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Friday, May 30, 2014

Fire

by Pete Crow - Publisher

Good spring rains have fallen in many areas of the West, which is a sigh of relief for most ranchers in the region. Still, in many areas, rain is the exception rather than the rule. Drought in the West persists while grass and fuel loads are high and fire dangers remain high, especially in the far West and West Coast.

The big fire right now is in Arizona, the Slide fire between Flagstaff and Sedona, a big time vacation area. This area has had good timely rains the past few years and has produced plenty of forage. One lifelong rancher east of Flagstaff told me they have the best feed they have ever had. They are also concerned about the fire fuel loads in the area. Firefighters are burning some of that fuel load to extinguish the Slide fire; crews have been back burring to reduce the fuel load that could create a catastrophic wildfire and do some real damage.

This area around Flagstaff has gone through some interesting changes and views about forest fire. They have experienced many great fires. The U.S. Forest Service (USFS) has an initiative to clean the forest and mitigate fire potential by removing dead and downed timber, beetle kill, thinning forests. They want a tree population to be between 25 and 125 trees per acre, rather than 400 to 600 trees per acre, to create a healthier forest. And many other U.S. forests are going through similar restoration efforts.

The city of Flagstaff has entered into a partnership with the USFS to help control wildfire and maintain their ecosystem. The city passed a $10 million bond issue to help clear the biomass and build new roads to improve fire crew access. This is an example of communities that are starting to realize they can’t rely on the USFS to take care of wildfires and they need to manage their forest ecosystem better.

Fuel loads in most western states are high and we are still in questionable drought conditions. California is in particularly tough shape and the entire state is wide open for wildfires. The state has passed the point of getting any more rain and reservoirs are in dire condition. They are firmly in the midst of their dry season.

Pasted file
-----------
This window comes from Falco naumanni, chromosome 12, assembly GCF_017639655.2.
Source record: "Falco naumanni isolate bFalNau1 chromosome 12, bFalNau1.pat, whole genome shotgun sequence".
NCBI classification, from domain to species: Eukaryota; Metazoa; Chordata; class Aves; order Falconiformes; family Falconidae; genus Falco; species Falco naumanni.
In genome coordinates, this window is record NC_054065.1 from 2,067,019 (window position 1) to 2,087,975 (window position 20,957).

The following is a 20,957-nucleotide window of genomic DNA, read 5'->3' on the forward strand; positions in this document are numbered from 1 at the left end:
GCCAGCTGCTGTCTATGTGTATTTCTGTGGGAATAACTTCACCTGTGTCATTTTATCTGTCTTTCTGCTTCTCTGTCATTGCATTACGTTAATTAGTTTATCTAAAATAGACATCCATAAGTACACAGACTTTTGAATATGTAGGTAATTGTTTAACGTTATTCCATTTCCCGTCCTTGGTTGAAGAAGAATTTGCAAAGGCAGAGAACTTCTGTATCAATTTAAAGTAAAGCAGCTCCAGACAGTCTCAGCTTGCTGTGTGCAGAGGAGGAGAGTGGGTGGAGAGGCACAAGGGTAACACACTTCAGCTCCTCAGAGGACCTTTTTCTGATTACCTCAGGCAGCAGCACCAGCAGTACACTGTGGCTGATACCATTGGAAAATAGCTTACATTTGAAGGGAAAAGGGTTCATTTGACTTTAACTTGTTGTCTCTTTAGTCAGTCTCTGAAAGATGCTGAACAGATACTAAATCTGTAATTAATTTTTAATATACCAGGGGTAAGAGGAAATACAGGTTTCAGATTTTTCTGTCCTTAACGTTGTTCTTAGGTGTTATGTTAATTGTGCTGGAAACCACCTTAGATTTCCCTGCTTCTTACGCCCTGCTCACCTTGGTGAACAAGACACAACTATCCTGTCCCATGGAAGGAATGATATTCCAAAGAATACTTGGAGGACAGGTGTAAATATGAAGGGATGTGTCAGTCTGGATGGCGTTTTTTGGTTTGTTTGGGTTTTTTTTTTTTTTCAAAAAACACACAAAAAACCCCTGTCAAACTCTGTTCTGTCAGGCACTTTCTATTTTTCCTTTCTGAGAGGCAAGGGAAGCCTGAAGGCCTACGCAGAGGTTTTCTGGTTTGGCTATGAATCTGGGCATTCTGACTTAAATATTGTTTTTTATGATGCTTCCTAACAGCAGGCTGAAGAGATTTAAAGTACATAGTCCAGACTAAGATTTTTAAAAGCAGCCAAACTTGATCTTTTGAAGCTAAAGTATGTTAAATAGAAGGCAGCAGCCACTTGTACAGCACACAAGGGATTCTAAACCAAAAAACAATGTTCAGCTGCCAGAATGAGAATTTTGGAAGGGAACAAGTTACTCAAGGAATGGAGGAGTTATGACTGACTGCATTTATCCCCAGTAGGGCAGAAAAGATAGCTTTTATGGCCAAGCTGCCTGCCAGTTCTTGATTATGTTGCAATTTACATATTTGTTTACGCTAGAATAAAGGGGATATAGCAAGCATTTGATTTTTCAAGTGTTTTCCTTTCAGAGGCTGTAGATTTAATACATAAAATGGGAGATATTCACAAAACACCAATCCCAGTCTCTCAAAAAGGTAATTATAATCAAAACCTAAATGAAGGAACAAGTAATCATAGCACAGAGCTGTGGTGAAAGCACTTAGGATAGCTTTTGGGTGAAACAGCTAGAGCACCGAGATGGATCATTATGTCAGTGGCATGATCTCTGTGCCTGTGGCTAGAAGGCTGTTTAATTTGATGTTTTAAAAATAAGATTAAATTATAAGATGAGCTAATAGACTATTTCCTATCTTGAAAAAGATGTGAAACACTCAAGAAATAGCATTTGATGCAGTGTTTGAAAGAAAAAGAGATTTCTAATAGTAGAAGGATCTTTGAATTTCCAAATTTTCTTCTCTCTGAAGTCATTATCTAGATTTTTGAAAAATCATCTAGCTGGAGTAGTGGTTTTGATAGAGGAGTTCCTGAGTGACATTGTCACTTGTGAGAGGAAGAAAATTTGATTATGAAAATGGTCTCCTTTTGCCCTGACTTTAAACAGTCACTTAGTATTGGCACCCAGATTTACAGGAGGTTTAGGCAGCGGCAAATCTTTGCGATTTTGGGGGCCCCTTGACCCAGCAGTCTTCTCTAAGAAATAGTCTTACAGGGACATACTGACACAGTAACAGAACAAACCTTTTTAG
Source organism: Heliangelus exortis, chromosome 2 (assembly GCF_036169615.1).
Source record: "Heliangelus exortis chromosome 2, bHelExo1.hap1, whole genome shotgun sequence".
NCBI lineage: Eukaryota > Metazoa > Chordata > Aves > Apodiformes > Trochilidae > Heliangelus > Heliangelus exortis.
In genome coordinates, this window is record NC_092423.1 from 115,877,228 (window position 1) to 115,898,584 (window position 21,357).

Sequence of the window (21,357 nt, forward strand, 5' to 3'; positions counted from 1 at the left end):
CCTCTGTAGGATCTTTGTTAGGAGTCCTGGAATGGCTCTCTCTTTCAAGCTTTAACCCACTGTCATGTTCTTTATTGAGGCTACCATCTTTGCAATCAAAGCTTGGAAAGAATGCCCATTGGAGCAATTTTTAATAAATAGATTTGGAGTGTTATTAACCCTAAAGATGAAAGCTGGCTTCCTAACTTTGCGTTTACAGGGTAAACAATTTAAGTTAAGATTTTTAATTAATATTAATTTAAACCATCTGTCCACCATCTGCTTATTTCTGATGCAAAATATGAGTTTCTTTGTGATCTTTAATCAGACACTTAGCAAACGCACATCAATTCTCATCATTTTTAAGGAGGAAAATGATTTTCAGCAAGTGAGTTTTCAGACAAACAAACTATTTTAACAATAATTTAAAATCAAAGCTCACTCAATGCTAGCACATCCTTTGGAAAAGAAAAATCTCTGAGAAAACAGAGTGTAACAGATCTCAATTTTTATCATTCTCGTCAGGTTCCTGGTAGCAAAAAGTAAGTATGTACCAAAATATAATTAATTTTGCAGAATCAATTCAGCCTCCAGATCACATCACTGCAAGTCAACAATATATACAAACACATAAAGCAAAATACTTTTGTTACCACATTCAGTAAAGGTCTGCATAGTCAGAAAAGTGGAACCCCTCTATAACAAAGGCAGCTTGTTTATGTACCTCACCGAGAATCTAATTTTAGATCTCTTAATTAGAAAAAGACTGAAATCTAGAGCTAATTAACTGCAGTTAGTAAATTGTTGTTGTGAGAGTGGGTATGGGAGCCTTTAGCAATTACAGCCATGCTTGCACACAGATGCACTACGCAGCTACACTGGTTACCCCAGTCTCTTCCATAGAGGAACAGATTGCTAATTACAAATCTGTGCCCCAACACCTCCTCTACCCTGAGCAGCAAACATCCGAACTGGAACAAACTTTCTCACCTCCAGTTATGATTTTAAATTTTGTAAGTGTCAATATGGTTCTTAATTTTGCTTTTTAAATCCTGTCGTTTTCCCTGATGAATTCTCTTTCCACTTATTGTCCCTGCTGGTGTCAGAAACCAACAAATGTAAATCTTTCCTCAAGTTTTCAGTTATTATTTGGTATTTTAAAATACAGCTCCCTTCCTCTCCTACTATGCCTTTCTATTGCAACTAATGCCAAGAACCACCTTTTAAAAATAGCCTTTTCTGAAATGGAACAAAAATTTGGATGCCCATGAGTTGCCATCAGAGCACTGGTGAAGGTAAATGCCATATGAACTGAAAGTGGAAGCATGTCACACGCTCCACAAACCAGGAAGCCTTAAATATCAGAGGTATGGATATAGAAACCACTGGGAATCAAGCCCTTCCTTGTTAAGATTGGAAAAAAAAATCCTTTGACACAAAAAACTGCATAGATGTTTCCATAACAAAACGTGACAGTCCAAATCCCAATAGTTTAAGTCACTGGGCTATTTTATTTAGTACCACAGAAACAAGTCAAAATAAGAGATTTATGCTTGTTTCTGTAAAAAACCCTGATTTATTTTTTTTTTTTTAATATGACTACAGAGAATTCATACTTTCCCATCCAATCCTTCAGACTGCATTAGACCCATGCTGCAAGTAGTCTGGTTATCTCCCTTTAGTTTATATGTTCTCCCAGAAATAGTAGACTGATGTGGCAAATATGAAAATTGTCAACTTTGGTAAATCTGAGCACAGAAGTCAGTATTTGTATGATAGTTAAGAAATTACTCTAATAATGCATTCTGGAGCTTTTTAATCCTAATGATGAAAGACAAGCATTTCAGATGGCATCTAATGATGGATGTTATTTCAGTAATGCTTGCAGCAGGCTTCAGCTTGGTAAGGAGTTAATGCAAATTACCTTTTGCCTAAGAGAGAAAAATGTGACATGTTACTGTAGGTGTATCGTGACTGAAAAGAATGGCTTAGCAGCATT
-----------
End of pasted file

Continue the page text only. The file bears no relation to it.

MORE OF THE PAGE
California grew some feed this winter and spring but there was no stock water, so many range lands went ungrazed, leaving a large fuel load to attract fires. The National Interagency Fire Center, in Boise, ID, published a report, “National Significant Wildland Fire Potential Outlook” through their Predictive Services Agency that said that fire potential through August is way above normal for the California coast, and is rising fast for eastern California, southern Oregon, western Nevada and southern Utah.

This outfit measures the fuel loads in various regions as they relate to these various areas. It tells me that the federal government and the land management agencies are very aware of the fire situation in the West. However, agencies haven’t understood or are unwilling to engage in land management practices that utilize grazing to keep these fuel loads down to a safe level. Every day we hear stories from ranchers on public lands who tell us that the agencies don’t get it.

We’ve seen a new level of fire suppression and extermination from the rural community in recent years. Rangeland fire protection associations have started to spring up. Oregon approved another one last week. Ranchers and stakeholders are slowly being trained and equipped to be the first responders to range and forest fires. But as far as we can tell, these associations are being helped with only equipment and training to put them out; not prevent them.

Sound fire suppression efforts are part of this picture, as well. This last row over BLM management in Battle Mountain, NV, is another example of stagnant management. The BLM saw the grass levels as a recovering rangeland where ranchers saw a resource not utilized by cattle as a massive range fire waiting to happen. There is a real paradigm shift in land management practices that needs to happen. And it can’t happen with endangered species mandates and locking up habitat. Managing habitat I’ll go along with, but just letting nature take its own course has proven it’s a disaster waiting to happen.

We’ve seen it a hundred times where active management has been curtailed by negative ideological views toward ranching and logging. If folks really want healthy ecosystems, they should understand that they don’t happen on their own. They happen with active management that includes brush control, grazing, timber harvest. I know, it’s an old story but it remains the same old story. — PETE CROW

 
 


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